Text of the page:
John Rollin Desha (commonly known as ‘Jack’) was born on January 22, 1887 at Nāpoʻopoʻo, South Kona, Hawaiʻi to Senator and Reverend Stephen Langhern Desha Sr and Mary Kaʻalopua (Kekumano) – a descendant of the Desha family of Kentucky.
He was graduated from the Kamehameha Manual Training School in 1903 and from Oʻahu College (Punahou) in 1906. While at Oʻahu College, Jack was a favorite amongst the faculty and administration.
In a letter of recommendation to Secretary John G. Hart at Harvard University, President Arthur F. Griffiths of Oʻahu College wrote:
“The boy comes of the best Hawaiian stock. He is a graduate of the Kamehameha Schools and of Oʻahu College. In his senior year at Oʻahu College, by a vote of the Faculty and Trustees, he was awarded the Punahou Roll of Honor. This honor goes annually to the student in the school who, during that year, has done the best for the school.”
Griffiths continued: “For a boy with Hawaiian blood to win this in a ‘white’ school, was a single distinction. Moreover, the award was popular among all the students of the school.” (Aki; OHA)
Desha was president of his senior class and president of Hui Pauahi, “a newly organized society for social service among the students and teachers of Oahu College.” (Evening Bulletin, February 3, 1908)
He also captained the baseball team for three years and played football. He excelled in both academics and sports during his time at Oʻahu College.
Desha received his BA degree at Harvard University in 1912; at Harvard Desha was prominent in athletics, being a member of the baseball team from 1911 to 1912. He later attended the George Washington Law School.
He married Agnes Ready at Medford, Mass.; they had two children: Evelyn and Jacqueline.
Desha began his career as secretary to Prince Jonah Kūhio Kalanianaʻole, delegate to Congress, holding this office from 1912 to 1917.
Returning to Honolulu from Washington, he entered the law office of Thompson & Cathcart and was admitted to practice in all of the courts of the Territory in July, 1918.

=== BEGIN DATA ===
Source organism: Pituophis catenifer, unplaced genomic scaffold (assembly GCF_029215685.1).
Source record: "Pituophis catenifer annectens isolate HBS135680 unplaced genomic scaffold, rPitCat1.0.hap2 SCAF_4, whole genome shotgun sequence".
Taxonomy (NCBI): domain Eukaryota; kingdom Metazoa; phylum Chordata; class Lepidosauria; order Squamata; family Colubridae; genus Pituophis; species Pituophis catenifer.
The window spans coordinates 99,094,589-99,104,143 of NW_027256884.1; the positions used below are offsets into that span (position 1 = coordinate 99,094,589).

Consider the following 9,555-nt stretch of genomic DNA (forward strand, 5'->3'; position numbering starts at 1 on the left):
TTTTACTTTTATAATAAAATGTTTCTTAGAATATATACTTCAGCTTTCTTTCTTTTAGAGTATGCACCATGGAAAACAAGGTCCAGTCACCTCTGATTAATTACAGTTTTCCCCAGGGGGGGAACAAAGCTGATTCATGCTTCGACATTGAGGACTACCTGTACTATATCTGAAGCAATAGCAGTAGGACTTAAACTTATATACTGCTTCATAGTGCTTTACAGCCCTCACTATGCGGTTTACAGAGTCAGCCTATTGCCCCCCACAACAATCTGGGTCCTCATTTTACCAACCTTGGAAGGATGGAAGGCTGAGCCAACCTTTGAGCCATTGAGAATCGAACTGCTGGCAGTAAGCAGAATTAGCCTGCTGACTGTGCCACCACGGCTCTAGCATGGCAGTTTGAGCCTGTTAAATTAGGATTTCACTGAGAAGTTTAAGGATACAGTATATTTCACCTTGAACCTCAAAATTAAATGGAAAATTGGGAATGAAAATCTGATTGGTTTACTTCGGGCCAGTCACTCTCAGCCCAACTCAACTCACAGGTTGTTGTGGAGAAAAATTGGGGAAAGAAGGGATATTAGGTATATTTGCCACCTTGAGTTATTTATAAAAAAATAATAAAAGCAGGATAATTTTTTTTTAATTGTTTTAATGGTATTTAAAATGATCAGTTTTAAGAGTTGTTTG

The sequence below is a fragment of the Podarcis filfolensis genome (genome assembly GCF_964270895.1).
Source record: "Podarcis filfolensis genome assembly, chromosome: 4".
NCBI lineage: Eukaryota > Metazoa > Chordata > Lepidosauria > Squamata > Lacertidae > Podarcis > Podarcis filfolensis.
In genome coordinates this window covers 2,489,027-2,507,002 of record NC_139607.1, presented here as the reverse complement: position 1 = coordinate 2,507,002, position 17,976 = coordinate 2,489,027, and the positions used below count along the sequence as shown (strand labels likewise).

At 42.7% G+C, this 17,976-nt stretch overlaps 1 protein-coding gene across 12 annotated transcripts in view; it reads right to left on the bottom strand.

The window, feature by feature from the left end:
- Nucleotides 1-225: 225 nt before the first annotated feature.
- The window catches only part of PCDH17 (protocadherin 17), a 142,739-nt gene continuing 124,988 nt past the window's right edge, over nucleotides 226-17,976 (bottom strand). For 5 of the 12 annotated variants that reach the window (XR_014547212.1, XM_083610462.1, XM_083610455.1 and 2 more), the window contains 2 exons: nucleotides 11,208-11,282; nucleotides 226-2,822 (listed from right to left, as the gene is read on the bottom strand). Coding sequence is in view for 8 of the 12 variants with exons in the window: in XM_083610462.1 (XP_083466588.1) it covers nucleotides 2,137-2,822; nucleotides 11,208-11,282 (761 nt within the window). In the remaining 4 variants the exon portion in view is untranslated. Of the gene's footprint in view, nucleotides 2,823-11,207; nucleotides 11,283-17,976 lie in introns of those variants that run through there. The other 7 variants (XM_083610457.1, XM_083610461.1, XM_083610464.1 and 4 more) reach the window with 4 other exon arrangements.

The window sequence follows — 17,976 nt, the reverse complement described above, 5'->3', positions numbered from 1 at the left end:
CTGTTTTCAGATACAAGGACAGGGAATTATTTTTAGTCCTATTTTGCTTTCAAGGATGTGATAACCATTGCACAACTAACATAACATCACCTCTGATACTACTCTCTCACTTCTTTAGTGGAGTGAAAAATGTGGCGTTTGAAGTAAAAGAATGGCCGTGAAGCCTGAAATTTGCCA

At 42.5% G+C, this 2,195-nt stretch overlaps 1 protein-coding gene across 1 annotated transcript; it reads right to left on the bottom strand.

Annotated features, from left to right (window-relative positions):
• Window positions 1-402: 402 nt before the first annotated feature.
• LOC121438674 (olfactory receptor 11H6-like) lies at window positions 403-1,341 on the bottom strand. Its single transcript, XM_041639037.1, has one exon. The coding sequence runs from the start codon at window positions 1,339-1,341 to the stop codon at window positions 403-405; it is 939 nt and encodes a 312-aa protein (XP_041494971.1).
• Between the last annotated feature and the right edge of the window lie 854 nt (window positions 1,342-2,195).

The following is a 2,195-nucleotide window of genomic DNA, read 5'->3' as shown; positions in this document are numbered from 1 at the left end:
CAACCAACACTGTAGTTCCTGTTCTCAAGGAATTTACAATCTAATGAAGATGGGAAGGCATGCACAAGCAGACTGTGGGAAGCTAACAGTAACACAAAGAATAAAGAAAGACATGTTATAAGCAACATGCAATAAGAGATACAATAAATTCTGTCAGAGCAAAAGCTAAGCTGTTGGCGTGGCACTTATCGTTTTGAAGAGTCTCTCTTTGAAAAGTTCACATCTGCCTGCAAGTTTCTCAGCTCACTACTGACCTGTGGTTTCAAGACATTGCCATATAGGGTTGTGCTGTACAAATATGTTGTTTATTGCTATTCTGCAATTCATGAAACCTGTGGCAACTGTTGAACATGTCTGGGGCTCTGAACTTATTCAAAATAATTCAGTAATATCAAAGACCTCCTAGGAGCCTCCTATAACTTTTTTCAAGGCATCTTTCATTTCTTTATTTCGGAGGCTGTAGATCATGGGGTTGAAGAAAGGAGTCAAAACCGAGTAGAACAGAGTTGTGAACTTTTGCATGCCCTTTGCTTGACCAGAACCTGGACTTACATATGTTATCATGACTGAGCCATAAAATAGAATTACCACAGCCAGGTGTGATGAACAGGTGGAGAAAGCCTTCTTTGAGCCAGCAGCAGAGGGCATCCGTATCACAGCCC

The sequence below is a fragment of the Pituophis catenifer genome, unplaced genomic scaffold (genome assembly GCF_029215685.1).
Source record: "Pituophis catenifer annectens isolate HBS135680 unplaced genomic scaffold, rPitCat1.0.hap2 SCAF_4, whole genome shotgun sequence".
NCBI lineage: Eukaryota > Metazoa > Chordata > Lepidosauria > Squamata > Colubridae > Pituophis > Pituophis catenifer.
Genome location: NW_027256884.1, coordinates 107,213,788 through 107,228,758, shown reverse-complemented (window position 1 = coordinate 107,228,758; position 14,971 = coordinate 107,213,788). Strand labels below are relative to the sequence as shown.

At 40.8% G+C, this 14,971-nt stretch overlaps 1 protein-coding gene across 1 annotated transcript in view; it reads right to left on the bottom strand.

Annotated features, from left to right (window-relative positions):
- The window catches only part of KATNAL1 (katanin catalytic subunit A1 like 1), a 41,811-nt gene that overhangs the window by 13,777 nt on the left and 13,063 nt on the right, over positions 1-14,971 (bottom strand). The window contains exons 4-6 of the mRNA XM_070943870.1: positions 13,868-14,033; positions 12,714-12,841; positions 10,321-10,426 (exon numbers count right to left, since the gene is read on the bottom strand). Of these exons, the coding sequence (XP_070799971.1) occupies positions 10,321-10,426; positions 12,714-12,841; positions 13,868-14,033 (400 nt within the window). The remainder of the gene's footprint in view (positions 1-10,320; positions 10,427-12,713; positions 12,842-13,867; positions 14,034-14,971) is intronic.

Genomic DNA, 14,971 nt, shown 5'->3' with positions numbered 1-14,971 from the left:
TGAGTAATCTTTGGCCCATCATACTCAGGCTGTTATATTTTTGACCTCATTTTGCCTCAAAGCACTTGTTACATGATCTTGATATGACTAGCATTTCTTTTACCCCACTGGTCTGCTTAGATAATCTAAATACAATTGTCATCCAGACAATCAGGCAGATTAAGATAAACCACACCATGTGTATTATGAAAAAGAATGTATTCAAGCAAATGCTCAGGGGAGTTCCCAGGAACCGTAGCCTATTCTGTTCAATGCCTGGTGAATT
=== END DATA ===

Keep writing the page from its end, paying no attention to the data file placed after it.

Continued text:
The following year he became deputy city and county attorney, holding this position from January to June, when he started a law practice in Hilo with his brother, Stephen L Desha, Jr., under the firm name of Desha & Desha.
On April 28, 1920, Desha was appointed second district magistrate of South Hilo. In 1921, he was appointed judge of the Circuit Court by President Warren Harding, taking office in January of 1922 for the first of two four year terms; he would be reappointed to the second by Calvin Coolidge.
Upon completion of his final term in 1927, he returned to private practice. From 1927-1948, Jack held a number of positions in the public and private sectors, eventually returning to public office as second assistant to the public prosecutor in 1946, and acting public prosecutor in 1948.
Throughout his life, Jack “was devoted to Hawaiʻi and to various organizations which kept alive the ways of old Hawaiʻi.” He served as Aliʻi ʻAimoku (supreme head) of the Royal Order of Kamehameha and was also a past president of the Hawaiian Civic Club. (Aki; OHA)
John Rollin Desha died March 11, 1958.
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Jim Richards says
This is my wife’s great uncle. Her father, John R. Desha II, was named after him. What an awesome piece of family history. Please send us anything you know about the Desha line. We would love to pass it down to our children.
Patricia Atcherley Ha'aheo Hitchcock says
Thank you for your excellent and informative writeup on John Rollin Deshea. Indeed, such a “special person” in our Native Hawaiian history!
Please do a writeup about his father, the Reverend Stephen Langher Deshea who was also so special and please place emphasis on how valuable and contributory Stephen L. Deshea’s book “Kamehameha and His Warrior Kekuhaupi’o” has been to our Native Hawaiian history. In my view, all who have Native Hawaiian blood should read, and re-read, “Kamehameha and His Warrior Kekuhaupi’o” to get a better understanding of the events, times and traditional culture in which our historic Native Hawaiian kupuna lived.